In an effort to protect students from the detrimental effects of bullying, New Jersey has implemented a law called the Anti-Bullying Bill of Rights Act (“ABR”).  Under the ABR, school districts are required to institute a policy prohibiting harassment, intimidation and bullying (“HIB”). 

Although the ABR is generally broad, not all conduct, in all places, is within its scope.  To help parents better understand the law, this article breaks down the definition of HIB into its component parts.  However, this article is only meant to provide a basic overview and you should consult the ABR itself or an attorney if you have questions about specific conduct.

What Acts Are Covered by the ABR?

Under the law, HIB includes a single incident or series of incidents of any:

·       gesture;
·       written act;
·       verbal act;
·       physical act; or
·       electronic communication (i.e., cyberbullying).

The act needs to be motivated by actual or perceived characteristics such as race, gender, sexual orientation, disability or some other distinguishing characteristics.  In addition, the ABR only covers acts that substantially interfere with the orderly operation of the school or rights of other students and that:

·       a reasonable person should have known would physically or emotionally harm the  student, damage the student’s property or place the student in reasonable fear of such harm to their person or property;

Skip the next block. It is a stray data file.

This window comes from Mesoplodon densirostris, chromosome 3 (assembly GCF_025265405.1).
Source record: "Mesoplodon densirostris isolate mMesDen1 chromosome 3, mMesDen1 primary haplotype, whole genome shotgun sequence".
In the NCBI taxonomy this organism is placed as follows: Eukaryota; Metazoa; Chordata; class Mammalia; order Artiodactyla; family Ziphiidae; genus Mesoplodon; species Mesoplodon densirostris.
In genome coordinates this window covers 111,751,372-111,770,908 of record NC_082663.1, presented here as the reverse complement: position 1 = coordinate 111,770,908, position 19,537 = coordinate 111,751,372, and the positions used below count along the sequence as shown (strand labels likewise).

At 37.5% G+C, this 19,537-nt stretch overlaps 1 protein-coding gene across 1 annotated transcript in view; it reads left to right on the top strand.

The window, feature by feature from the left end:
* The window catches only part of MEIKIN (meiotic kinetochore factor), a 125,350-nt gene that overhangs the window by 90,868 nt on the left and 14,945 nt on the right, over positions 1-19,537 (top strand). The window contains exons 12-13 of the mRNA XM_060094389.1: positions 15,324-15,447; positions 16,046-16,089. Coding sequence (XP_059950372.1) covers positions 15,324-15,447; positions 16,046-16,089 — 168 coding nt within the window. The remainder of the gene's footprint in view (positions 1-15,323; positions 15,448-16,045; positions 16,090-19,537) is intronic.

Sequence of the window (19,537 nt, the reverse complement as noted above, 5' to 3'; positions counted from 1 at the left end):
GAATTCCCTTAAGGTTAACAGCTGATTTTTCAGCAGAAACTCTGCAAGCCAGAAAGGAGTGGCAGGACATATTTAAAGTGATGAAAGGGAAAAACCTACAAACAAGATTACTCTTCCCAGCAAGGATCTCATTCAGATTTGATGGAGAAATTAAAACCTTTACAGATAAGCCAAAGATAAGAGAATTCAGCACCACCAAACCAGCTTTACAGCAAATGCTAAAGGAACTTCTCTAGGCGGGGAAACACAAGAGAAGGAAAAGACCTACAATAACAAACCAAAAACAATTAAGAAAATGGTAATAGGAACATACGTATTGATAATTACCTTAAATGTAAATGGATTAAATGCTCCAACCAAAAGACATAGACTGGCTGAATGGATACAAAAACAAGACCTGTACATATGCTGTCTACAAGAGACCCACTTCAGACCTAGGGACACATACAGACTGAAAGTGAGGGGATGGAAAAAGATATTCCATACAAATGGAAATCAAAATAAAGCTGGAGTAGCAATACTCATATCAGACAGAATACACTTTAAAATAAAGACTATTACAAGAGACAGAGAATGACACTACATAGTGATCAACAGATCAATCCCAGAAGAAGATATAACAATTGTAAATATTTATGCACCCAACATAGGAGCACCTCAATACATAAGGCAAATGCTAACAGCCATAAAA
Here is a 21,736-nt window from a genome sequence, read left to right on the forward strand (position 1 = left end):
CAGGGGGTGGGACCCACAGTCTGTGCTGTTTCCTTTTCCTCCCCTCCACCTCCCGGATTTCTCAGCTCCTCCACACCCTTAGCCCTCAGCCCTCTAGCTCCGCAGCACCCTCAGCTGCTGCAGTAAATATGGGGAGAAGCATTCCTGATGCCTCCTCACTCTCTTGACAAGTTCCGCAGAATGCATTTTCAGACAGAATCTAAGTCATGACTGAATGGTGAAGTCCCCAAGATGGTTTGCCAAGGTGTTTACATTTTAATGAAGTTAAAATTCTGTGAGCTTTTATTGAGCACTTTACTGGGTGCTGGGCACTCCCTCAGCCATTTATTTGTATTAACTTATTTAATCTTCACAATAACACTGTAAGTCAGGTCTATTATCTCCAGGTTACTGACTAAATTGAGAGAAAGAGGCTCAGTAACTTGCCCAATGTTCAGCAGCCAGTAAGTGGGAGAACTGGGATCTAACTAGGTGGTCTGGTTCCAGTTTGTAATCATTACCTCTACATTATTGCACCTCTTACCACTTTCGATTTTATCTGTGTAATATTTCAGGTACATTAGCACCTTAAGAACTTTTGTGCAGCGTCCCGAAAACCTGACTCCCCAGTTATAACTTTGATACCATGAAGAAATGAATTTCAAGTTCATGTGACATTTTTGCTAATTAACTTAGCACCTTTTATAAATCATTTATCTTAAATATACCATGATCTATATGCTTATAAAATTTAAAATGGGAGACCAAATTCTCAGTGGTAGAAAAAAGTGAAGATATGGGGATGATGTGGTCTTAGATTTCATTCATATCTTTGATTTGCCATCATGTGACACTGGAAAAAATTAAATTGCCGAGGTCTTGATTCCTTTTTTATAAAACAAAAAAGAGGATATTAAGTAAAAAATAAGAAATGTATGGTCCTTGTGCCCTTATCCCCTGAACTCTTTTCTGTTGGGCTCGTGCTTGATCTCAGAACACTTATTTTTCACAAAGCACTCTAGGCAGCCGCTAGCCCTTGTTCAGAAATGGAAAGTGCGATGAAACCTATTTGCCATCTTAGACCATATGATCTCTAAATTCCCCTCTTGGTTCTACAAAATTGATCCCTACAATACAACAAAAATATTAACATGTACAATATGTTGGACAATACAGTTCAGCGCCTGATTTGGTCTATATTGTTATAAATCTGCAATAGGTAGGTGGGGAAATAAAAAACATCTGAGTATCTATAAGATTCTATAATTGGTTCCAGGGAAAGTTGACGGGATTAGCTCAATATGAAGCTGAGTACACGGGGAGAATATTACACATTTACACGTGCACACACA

·       insult or demean a student or group of students; or
·       create a hostile education environment.

In What Places is the ABR Applicable?

The ABR covers any acts of HIB which occur:

·       on school property;
·       at any school-sponsored function;
·       on a school bus; or
·       off school grounds in cases where a school employee is made aware.   

In other words, acts of HIB on school grounds are covered and certain other acts off school grounds may be covered where a school employee was made aware of them. 

A recent case demonstrates the breadth of the ABR as a New Jersey federal court found that insulting Twitter posts about other students were covered.  The court found the ABR was applicable because parents and students complained of the Twitter posts and school officials had to divert their attention from regular duties to perform an investigation.  See Dunkley v. Bd. of Educ. of Greater Egg Harbor Regional High School Dist., 216 F. Supp. 3d 485 (D.N.J. 2016).  Whether an act is covered by the ABR, however, will ultimately depend on the facts and circumstances of a particular situation.


ATTORNEY ADVERTISING. This document is provided by P. Taylor Legal, PLLC for information purposes only and is not intended and should not be construed as legal advice.

Philip Taylor